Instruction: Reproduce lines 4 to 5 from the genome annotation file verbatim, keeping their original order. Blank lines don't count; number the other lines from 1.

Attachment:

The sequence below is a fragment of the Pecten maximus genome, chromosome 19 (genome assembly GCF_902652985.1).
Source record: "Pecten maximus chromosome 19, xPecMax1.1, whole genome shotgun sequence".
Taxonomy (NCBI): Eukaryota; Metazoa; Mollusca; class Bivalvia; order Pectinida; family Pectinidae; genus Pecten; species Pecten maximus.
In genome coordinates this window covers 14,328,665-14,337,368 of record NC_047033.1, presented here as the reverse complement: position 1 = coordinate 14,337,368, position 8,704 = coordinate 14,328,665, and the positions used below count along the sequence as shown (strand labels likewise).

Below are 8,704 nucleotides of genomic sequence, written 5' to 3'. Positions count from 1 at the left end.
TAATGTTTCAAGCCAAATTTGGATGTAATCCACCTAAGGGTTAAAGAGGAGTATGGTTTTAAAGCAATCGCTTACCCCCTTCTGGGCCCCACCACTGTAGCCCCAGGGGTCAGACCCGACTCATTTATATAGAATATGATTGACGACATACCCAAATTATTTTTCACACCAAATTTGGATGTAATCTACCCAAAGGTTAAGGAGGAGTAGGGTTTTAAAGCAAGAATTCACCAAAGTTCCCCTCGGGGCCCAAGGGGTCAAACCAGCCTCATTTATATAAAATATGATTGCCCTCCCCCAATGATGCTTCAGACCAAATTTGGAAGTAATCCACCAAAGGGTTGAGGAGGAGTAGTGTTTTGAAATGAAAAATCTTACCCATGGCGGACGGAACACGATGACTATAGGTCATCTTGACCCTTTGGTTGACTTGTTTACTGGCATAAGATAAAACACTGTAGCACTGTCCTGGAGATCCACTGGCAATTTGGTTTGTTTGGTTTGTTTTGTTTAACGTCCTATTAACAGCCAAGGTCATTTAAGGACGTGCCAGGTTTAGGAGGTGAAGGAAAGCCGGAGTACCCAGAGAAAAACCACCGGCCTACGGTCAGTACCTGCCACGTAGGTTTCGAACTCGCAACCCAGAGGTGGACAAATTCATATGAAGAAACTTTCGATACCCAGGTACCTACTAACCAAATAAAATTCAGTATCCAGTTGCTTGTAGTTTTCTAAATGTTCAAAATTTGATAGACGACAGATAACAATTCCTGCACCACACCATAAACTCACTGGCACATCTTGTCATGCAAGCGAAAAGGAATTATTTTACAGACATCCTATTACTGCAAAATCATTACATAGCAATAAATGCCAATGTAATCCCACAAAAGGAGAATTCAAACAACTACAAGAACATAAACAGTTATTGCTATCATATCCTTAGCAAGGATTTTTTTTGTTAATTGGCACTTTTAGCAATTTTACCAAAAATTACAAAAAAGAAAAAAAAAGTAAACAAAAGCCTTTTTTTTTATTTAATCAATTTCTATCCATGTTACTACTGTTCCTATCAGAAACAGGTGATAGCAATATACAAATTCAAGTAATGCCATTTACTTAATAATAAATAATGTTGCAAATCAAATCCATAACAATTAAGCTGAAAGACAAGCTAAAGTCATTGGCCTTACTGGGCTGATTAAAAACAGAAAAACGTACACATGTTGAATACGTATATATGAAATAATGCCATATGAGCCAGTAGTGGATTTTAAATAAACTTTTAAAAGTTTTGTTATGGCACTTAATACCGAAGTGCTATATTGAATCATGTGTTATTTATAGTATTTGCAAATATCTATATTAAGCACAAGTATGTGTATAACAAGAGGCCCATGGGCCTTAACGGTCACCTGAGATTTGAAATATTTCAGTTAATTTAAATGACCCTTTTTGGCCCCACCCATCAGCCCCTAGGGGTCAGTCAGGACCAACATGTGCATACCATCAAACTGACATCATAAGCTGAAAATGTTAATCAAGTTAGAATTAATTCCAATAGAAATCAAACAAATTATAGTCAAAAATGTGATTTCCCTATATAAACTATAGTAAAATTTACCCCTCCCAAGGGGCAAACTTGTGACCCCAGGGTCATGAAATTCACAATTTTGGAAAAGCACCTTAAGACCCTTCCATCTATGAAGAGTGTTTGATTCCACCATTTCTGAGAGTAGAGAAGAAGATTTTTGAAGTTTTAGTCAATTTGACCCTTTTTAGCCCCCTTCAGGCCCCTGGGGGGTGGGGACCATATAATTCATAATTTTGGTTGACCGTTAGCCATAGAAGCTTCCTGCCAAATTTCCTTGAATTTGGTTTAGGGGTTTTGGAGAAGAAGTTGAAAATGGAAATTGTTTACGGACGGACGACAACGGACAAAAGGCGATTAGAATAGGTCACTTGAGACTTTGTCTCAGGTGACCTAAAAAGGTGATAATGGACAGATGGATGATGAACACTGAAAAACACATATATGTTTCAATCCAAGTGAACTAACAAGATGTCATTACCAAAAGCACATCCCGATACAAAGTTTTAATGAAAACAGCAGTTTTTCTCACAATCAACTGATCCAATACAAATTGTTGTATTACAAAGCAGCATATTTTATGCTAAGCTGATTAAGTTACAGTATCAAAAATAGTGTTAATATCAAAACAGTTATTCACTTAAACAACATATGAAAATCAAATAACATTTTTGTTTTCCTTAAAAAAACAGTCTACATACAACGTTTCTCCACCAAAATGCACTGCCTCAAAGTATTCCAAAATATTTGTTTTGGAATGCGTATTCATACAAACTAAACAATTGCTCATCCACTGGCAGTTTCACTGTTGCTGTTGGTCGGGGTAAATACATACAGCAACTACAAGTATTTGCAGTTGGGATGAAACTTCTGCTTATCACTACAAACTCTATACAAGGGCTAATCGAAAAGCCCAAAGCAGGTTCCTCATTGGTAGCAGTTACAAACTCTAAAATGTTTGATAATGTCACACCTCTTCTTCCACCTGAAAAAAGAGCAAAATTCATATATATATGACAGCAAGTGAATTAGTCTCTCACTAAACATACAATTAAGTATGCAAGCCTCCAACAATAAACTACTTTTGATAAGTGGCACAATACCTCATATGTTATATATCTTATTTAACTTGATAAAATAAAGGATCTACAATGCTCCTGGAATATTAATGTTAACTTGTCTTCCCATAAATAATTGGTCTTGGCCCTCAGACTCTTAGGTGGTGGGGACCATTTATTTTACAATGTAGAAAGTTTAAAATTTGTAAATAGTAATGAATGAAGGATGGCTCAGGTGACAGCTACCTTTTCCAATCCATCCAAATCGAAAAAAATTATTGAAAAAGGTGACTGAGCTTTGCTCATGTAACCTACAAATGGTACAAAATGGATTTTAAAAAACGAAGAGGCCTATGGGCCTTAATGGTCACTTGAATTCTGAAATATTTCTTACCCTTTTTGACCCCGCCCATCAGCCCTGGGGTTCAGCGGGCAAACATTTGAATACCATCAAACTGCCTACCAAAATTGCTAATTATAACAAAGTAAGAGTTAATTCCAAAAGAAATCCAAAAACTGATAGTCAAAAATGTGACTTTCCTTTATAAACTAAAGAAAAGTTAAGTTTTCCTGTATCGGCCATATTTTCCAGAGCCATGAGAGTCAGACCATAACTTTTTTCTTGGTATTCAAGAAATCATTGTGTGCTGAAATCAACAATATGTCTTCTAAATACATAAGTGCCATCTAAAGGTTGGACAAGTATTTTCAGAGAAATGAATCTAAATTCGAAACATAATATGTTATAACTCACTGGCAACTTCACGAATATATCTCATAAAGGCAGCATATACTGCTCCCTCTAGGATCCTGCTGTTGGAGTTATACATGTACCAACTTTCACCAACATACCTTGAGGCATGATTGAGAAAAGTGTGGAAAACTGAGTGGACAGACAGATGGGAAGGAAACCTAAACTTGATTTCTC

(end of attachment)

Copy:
In genome coordinates this window covers 14,328,665-14,337,368 of record NC_047033.1, presented here as the reverse complement: position 1 = coordinate 14,337,368, position 8,704 = coordinate 14,328,665, and the positions used below count along the sequence as shown (strand labels likewise).

Below are 8,704 nucleotides of genomic sequence, written 5' to 3'. Positions count from 1 at the left end.